However, the feedback loop for temporal prediction of traditional implementations, non-overlapped block video compression, requires conversion of images from the spatial domain to the transform domain (e.g. frequency domain in DCT transform) Due to principles of the lossy transform, information will be lost in the reconstructed frame which increases the prediction error and blocking effect. The blocking effect is the visual representation of images as blocks of pixels. When smaller pixel blocks are used, the blocking effect is less perceivable than when larger pixel blocks are used. The input information for the lossy transform is obtained from the motion estimation during the interframe compression of subsequent frames. Therefore, the accuracy of the motion compensation procedure directly affects the constructed video quality. Poor motion estimation accuracy will lead to poor video compression quality and a highly perceivable blocking effect.

Therefore, it is desirable to introduce a system which provides an improved motion estimation technique while preserving the quality of original video.

A system according to invention principles addresses these deficiencies and associated problems.

SUMMARY OF THE INVENTION

A method and system for selecting a pixel block within an image frame in accordance with invention principles. A pixel block processor selects a pixel block of a predetermined size within an image frame encompassing a plurality of pixel blocks and determines boundaries of an extended pixel block encompassing the selected pixel block and additional pixels of an overlapped region. Statistical information for the selected pixel block and the overlapped region are derived and one of the selected pixel block and the extended pixel block are selected in response to the derived statistical information.

A system involves selecting a pixel block within an image frame. The method includes the activity of adaptively selecting an optimal pixel block within an image frame. The method comprises the activity of selecting an optimal block size for a fast and accurate motion estimation. The traditional block is extended into an overlapped region to form an extended pixel block. Statistical region information of the non-overlapped region and the overlapped region of the respective extended pixel block is then measured. The optimal block, either the standard (or smaller size) non-overlapped block or the boundary extended overlapped block, is then selected in response to the measured statistical region information.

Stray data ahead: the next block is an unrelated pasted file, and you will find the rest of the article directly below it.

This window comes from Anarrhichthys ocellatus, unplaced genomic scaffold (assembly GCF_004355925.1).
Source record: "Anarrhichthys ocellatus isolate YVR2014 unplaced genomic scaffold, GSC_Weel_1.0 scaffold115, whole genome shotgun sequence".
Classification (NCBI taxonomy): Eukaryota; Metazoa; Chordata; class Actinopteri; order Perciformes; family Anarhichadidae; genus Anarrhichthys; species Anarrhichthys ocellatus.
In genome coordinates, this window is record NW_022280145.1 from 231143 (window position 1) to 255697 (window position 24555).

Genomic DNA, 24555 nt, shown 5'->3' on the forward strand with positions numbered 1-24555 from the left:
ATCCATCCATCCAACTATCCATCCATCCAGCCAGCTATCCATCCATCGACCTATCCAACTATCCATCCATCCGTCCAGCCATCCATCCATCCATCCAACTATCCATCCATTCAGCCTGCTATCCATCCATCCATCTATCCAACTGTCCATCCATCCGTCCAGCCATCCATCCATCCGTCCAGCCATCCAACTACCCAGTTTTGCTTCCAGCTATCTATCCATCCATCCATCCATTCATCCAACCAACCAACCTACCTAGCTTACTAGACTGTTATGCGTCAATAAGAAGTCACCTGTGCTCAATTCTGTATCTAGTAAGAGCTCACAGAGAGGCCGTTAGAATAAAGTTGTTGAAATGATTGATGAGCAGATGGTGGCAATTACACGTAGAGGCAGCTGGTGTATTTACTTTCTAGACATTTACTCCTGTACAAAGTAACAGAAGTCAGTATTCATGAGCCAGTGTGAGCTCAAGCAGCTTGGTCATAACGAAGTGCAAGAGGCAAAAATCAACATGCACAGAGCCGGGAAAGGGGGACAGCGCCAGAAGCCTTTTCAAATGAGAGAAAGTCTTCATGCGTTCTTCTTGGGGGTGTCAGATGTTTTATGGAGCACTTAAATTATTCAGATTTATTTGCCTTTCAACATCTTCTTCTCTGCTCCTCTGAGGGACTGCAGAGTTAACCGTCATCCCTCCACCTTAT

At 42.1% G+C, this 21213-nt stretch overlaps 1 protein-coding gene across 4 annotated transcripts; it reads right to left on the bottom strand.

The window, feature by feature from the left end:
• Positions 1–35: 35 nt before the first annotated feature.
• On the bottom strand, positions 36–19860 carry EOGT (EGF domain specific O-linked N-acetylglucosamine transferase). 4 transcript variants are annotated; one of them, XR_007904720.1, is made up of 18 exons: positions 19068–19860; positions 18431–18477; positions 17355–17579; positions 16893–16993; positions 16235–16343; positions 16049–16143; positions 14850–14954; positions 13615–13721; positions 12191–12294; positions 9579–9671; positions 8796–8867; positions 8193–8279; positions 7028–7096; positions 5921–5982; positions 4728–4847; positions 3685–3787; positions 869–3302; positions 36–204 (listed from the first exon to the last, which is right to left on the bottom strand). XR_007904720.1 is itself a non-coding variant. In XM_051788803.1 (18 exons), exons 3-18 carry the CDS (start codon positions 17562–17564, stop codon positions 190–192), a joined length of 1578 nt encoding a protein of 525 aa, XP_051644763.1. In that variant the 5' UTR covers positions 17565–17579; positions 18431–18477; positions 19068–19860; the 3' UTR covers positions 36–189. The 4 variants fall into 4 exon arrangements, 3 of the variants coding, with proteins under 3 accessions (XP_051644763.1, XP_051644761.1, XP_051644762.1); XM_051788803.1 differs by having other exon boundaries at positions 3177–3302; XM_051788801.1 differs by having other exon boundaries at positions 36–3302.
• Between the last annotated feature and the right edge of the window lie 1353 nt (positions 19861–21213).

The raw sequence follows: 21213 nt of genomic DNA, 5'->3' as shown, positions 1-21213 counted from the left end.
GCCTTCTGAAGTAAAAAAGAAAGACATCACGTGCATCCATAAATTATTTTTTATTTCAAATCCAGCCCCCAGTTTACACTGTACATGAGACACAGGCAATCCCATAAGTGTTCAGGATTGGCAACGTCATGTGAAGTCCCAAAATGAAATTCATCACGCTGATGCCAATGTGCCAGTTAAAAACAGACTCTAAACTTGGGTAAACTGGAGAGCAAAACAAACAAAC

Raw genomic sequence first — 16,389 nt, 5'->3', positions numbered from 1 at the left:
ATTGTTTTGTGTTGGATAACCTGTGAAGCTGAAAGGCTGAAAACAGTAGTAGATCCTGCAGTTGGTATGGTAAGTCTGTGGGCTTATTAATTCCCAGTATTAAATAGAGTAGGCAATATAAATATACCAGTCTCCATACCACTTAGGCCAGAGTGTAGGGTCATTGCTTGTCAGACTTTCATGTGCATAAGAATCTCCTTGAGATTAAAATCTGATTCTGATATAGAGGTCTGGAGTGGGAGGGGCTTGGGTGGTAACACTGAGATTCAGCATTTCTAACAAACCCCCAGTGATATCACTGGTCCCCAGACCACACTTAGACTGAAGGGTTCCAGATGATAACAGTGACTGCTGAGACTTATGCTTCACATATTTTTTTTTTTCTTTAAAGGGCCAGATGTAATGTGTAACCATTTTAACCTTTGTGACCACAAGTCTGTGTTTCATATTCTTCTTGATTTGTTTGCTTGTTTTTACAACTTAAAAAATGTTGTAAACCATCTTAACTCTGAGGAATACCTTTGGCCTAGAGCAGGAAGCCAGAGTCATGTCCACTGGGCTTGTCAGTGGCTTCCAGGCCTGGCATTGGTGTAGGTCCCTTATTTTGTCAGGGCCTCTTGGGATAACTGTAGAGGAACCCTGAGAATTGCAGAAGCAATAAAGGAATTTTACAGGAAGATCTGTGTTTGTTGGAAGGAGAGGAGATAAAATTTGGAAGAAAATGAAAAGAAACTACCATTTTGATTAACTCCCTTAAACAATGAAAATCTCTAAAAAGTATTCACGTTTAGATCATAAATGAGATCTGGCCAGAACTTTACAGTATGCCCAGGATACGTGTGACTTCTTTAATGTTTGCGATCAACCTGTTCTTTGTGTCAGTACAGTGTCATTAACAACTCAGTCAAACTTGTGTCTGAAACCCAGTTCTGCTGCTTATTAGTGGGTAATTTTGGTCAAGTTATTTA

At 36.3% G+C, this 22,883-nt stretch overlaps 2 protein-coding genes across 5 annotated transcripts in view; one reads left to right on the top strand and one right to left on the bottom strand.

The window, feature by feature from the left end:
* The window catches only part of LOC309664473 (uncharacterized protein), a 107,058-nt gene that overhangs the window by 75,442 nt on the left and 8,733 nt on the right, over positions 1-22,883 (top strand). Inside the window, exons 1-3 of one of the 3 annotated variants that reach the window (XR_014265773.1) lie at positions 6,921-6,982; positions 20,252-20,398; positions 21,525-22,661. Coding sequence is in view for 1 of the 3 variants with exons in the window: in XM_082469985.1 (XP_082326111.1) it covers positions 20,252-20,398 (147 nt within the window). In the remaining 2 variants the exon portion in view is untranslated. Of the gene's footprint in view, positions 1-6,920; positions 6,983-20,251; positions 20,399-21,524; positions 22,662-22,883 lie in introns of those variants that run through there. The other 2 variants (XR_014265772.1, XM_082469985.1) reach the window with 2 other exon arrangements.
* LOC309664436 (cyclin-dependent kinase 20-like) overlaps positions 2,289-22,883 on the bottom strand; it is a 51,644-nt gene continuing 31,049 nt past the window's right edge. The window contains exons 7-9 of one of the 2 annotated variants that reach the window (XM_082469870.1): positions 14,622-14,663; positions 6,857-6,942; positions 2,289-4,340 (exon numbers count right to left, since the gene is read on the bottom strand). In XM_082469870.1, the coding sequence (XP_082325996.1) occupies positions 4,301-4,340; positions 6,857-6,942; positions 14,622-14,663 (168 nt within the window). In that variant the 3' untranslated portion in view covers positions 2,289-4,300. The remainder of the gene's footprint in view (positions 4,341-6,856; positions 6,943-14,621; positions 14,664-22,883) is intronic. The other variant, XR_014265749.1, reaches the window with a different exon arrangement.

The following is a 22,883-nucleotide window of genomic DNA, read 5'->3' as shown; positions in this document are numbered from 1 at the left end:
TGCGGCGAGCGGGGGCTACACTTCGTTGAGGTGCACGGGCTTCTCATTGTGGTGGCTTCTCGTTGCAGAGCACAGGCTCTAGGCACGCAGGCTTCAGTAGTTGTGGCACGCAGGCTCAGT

BRIEF DESCRIPTION OF THE DRAWING FIGURES

FIG. 1 is an illustrative view of 4 boundary extended blocks in 4 corners of a frame according to invention principles;

FIG. 2 is an illustrative view of statistical measured regions for the adaptive overlapped and non-overlapped block matching selections according to invention principles;

FIG. 3 is an illustrative view of a flow diagram of the Adaptive Overlapped Block Matching process according to invention principles; and

FIG. 4 is an illustrative view of a block diagram of the Adaptive Overlapped Block Matching system according to invention principles.

DETAILED DESCRIPTION OF THE INVENTION

A system provides a solution for efficient and accurate motion estimation by introducing an Adaptive Overlapped Block Matching technique. This technique determines the optimal block size for pixel blocks which make up an individual frame of a motion picture. Block size, for overlapped and non-overlapped blocks, is determined by a comparison between a measure of statistical regional information from the overlapped portion of an overlapped block and a measure of statistical regional information from the non-overlapped area of the overlapped block.

With efficient data computing and precise motion estimation, the technique of utilized by the system provides a high video compression quality and a low blocking effect. This is very useful in various video compression applications such as Video Conferencing, high quality Video On Demand, real-time Video Surveillance, Internet TV Broadcasting, Wireless Multimedia Information Transmission, etc.

The system provides a method of adaptively selecting an optimal pixel block within an image frame. The method comprises the activity of selecting an optimal block size for fast and accurate motion estimation. The traditional block is extended into an overlapped region to form an extended pixel block. Statistical region information of the non-overlapped region and the overlapped region of the respective extended pixel block is then measured. The optimal block, either the standard (or smaller size) non-overlapped block or the boundary extended overlapped block, is then selected in response to the measured statistical region information